To say that the Texas Rangers fell short in 2012 is a bit of an understatement. After two consecutive World Series appearances, the Rangers led the AL West by five games on September 24th only to go 2-7 over their last nine games and lose the division to the Oakland A's. Josh Hamilton then bolted to Los Angeles in free agency and the injury bug got loose in the rotation, setting expectations lower than they have been for the Rangers in several years. However, there is still plenty to be optimistic about in Texas for 2013.
Manager: Ron Washington (7th year)
2012 record: 93-69, 2nd in AL West
SB Nation Blog: Lone Star Ball
First series vs. Tigers: May 16-19 @ Rangers Ballpark in Arlington
Like he has done for four of the past five seasons, Ian Kinsler will be the Rangers' primary leadoff hitter. There were rumors that he would move to left field with the emergence of uber prospect Jurickson Profar, but those rumors have been squashed for 2013; Kinsler has only played at second so far during Spring Training. Incumbent shortstop Elvis Andrus will likely hit behind Kinsler, though many fans feel that his skill set would be best served in the leadoff spot.
One reason that changing the lineup might be useful in 2013 is the gigantic Josh Hamilton-shaped hole in the middle of the batting order. There is still plenty of power left -- Kinsler, Adrian Beltre, Mitch Moreland, David Murphy, and Nelson Cruz all hit at least 15 home runs last season -- but you don't replace a .305/.363/.549 hitter with 142 home runs and 506 RBI in the last five seasons overnight. Lance Berkman will slide into the third spot of the lineup, if Spring Training lineups are to be believed. He only played in 32 games last season, but put up some big numbers for the St. Louis Cardinals in 2011.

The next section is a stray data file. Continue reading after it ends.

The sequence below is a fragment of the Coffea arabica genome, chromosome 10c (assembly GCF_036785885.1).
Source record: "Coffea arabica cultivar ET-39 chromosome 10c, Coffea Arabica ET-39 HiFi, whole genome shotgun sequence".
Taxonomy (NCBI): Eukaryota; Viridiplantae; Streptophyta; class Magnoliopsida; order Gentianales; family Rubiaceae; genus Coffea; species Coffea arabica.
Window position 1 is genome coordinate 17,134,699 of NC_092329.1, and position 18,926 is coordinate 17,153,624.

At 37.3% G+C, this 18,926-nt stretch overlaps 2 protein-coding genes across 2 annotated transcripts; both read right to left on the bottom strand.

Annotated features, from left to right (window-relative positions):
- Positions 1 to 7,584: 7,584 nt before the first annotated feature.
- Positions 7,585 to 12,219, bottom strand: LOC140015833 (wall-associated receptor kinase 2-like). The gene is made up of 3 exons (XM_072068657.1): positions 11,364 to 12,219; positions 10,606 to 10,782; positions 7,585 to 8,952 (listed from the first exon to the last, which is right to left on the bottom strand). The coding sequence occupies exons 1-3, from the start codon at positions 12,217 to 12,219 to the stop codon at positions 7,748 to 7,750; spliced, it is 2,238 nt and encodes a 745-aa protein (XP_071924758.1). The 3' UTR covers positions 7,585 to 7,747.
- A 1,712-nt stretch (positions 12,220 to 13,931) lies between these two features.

Lost amid the Miguel Cabrera-Mike Trout MVP debate last fall was the monster season that Adrian Beltre had in 2012. He hit .321/.359/.561 with 36 home runs and 102 RBIs while playing legitimate Gold Glove defense at third base. Clearly, playing in a hitter's park agrees with him. Behind Beltre, things will be a bit more fluid. Nelson Cruz bounced between the fifth and sixth spots last season, while David Murphy has seen a decent amount of time behind Beltre this spring. Odds are that manager Ron Washington will plug Murphy between Beltre and Cruz whenever possible to split up his left-handed hitters. A.J. Pierzynski will likely also be in this mix on days that he catches. Geovany Soto is the backup.
Mitch Moreland appears to have won the Spring Training battle for playing time at first base, as prospect Mike Olt was sent down to Triple-A yesterday. Given the number of good hitters on this roster, however, I'd imagine that we will see Lance Berkman at first on occasion to give other hitters some burn in the DH slot. Center field, on the other hand, seems to be an all-out war. Craig Gentry and Leonys Martin have both been hitting well during Spring Training. Gentry played well in 122 games for the Rangers last season, hitting .304/.367/.392, but Martin has more upside. Julio Borbon has also played well enough during Spring Training to earn a roster spot over the non-roster invitees in camp.
Here's where things get a bit iffy. Yu Darvish may be the de facto ace of the Rangers' staff after a stellar rookie season. Darvish struck out 221 hitters in just 191 1/3 innings, but his 89 walks were a bit concerning. It will be interesting to see how Darvish has adapted to the game in his second big league season. He was scratched from his start on Monday due to neck stiffness, but appears to be fine.